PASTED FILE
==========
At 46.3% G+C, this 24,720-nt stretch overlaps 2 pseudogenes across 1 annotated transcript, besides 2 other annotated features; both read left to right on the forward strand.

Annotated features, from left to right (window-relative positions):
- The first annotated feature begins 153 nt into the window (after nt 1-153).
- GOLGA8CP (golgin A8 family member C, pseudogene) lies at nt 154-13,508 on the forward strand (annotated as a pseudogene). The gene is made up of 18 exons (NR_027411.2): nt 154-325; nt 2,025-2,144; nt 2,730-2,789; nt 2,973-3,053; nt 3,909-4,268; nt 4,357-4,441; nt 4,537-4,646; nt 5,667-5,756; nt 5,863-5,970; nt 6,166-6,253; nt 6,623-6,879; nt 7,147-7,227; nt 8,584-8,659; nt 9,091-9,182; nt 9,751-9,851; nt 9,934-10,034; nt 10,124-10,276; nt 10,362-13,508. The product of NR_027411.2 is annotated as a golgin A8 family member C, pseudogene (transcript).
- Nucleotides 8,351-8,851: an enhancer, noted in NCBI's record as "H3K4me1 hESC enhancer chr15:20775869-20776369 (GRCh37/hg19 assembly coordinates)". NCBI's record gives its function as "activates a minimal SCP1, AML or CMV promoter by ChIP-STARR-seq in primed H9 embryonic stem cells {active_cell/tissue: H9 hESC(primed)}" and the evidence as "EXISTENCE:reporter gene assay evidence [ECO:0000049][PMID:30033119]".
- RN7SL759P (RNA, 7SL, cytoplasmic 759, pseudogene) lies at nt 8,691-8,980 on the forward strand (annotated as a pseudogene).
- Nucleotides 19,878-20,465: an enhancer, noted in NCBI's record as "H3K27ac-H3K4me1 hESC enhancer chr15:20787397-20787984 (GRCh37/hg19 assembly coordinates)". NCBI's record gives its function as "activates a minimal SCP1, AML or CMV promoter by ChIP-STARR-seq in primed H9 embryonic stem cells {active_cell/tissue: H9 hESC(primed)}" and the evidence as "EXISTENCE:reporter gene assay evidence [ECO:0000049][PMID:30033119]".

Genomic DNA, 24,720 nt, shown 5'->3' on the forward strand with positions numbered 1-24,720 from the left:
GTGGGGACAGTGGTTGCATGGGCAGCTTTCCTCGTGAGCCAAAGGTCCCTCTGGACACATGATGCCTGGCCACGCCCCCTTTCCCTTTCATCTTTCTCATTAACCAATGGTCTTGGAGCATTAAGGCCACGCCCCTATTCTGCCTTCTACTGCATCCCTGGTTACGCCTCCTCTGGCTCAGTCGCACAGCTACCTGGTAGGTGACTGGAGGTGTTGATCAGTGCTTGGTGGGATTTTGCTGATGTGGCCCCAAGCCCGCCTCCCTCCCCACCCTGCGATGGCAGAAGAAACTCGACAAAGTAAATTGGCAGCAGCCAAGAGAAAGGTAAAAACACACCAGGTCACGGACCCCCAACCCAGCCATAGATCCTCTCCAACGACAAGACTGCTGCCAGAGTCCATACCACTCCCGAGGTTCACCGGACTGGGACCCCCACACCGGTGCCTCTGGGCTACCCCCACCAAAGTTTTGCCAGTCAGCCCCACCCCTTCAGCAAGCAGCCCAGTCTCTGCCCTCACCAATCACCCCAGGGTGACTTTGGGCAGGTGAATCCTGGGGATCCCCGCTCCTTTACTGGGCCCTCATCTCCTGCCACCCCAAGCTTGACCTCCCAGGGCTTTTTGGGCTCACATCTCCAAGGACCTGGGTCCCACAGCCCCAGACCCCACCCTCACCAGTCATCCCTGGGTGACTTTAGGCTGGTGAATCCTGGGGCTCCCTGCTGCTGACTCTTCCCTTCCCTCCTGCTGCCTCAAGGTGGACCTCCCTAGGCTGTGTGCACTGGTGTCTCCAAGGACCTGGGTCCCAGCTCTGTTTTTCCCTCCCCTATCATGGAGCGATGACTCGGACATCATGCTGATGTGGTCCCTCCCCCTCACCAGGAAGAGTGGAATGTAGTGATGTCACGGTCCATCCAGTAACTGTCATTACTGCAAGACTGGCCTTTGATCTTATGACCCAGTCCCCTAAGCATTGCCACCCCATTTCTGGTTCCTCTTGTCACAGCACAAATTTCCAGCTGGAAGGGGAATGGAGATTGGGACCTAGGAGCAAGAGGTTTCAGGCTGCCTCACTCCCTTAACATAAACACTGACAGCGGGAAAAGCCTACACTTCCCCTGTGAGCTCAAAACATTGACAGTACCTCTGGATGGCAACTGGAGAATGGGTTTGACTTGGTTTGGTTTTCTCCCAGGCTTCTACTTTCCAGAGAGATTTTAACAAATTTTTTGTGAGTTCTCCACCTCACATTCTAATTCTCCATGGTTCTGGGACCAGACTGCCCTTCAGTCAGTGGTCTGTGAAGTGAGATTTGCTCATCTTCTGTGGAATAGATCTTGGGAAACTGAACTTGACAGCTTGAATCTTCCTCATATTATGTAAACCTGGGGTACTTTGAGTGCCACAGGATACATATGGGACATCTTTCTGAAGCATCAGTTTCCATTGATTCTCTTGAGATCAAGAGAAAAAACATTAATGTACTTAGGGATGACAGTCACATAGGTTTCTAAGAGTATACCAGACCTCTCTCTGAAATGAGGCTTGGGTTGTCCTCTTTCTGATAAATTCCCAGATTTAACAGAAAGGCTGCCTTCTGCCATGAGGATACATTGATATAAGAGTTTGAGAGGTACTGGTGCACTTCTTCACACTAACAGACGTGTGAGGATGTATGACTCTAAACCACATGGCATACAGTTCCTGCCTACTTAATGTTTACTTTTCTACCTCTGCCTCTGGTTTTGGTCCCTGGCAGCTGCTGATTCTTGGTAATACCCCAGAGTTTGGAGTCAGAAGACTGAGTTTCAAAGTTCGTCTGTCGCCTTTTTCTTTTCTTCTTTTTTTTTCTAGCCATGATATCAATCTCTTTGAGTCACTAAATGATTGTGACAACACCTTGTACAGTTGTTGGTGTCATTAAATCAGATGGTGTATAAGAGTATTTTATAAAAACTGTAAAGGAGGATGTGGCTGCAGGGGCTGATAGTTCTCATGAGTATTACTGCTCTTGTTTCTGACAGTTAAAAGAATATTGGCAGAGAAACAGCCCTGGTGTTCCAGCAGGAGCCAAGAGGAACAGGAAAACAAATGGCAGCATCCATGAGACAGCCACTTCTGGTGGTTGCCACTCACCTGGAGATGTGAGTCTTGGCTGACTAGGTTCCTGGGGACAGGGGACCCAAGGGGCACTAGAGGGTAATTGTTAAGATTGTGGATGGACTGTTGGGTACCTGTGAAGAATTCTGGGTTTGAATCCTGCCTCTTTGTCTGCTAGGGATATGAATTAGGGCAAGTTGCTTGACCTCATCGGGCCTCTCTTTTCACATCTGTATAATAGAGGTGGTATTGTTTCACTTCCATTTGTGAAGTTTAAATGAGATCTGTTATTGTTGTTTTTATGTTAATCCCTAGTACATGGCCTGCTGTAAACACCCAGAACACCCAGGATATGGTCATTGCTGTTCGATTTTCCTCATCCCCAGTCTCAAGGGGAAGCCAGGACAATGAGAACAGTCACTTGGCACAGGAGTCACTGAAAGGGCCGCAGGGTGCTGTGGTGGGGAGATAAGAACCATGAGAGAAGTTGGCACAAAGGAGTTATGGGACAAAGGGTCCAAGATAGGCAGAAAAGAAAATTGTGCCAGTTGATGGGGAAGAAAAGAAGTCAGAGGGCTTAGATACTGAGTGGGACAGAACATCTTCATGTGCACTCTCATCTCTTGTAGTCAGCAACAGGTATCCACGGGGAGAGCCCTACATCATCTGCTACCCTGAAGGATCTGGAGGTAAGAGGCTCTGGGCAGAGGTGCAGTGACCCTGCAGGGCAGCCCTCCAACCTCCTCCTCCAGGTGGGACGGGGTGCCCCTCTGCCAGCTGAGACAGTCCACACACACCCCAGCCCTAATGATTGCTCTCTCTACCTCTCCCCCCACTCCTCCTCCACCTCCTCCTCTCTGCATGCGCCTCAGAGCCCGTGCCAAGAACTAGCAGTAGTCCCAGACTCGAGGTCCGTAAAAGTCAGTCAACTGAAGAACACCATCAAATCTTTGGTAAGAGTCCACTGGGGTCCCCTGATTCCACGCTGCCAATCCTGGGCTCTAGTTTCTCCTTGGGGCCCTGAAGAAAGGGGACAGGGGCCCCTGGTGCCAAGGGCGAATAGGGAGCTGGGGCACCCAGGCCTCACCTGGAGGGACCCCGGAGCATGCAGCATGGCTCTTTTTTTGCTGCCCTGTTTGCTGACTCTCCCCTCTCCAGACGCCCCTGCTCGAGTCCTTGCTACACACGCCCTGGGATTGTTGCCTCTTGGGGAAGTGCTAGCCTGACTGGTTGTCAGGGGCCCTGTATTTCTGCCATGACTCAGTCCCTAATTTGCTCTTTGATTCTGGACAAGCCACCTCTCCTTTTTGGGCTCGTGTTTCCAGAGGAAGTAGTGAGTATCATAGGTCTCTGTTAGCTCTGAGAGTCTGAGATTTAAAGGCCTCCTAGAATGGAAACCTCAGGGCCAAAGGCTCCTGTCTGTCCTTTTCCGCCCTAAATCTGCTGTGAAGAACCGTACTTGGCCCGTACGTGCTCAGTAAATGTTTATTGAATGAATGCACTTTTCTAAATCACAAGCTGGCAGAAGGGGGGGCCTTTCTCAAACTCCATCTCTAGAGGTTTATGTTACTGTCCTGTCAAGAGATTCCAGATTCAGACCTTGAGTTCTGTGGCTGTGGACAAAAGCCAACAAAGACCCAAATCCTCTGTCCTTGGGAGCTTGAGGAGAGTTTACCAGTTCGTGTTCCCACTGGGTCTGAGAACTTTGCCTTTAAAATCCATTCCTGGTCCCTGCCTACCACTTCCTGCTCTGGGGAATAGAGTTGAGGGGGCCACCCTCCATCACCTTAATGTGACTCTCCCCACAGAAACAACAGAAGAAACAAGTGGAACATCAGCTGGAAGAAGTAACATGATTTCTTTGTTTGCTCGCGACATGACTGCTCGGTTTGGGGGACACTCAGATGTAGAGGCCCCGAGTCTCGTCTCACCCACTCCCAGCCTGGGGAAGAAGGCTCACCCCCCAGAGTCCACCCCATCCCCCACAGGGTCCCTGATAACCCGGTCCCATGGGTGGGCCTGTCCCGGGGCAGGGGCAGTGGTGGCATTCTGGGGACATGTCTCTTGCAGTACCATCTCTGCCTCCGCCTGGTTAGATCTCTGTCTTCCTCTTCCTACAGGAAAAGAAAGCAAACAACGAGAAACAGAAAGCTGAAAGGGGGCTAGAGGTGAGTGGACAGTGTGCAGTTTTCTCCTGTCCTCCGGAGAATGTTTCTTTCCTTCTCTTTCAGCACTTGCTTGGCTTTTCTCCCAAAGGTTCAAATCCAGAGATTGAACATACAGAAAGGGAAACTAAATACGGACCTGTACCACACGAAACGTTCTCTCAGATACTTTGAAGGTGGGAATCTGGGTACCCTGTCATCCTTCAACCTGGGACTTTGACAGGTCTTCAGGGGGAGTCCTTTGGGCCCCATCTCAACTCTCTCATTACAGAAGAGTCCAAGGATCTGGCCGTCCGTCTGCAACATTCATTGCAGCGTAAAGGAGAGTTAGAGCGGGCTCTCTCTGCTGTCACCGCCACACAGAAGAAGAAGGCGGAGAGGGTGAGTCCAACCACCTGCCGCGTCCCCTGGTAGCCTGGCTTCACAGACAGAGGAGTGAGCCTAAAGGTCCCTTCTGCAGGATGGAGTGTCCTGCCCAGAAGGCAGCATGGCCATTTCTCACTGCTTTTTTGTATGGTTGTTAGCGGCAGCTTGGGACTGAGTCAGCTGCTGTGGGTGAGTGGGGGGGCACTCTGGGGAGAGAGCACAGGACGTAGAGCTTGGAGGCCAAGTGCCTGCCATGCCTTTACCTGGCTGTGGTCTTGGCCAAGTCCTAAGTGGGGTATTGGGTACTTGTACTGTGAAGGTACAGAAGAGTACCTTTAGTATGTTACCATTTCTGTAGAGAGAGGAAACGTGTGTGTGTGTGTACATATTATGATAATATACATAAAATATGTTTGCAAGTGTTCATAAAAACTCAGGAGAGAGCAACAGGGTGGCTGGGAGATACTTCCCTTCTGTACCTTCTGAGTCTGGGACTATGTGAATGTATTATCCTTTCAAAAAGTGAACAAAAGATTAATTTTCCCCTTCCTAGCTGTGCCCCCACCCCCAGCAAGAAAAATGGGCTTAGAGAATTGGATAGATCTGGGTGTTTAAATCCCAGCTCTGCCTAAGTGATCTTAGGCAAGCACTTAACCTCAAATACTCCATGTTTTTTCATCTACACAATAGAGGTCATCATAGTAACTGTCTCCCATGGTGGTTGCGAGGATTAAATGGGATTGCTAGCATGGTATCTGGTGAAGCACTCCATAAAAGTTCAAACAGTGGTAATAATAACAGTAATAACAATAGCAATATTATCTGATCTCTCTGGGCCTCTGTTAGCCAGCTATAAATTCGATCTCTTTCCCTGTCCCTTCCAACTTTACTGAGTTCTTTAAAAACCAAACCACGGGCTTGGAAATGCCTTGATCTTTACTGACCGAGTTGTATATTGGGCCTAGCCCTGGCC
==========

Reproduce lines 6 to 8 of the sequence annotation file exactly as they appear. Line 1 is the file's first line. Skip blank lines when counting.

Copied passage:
- RN7SL759P (RNA, 7SL, cytoplasmic 759, pseudogene) lies at nt 8,691-8,980 on the forward strand (annotated as a pseudogene).
- Nucleotides 19,878-20,465: an enhancer, noted in NCBI's record as "H3K27ac-H3K4me1 hESC enhancer chr15:20787397-20787984 (GRCh37/hg19 assembly coordinates)". NCBI's record gives its function as "activates a minimal SCP1, AML or CMV promoter by ChIP-STARR-seq in primed H9 embryonic stem cells {active_cell/tissue: H9 hESC(primed)}" and the evidence as "EXISTENCE:reporter gene assay evidence [ECO:0000049][PMID:30033119]".

Genomic DNA, 24,720 nt, shown 5'->3' on the forward strand with positions numbered 1-24,720 from the left: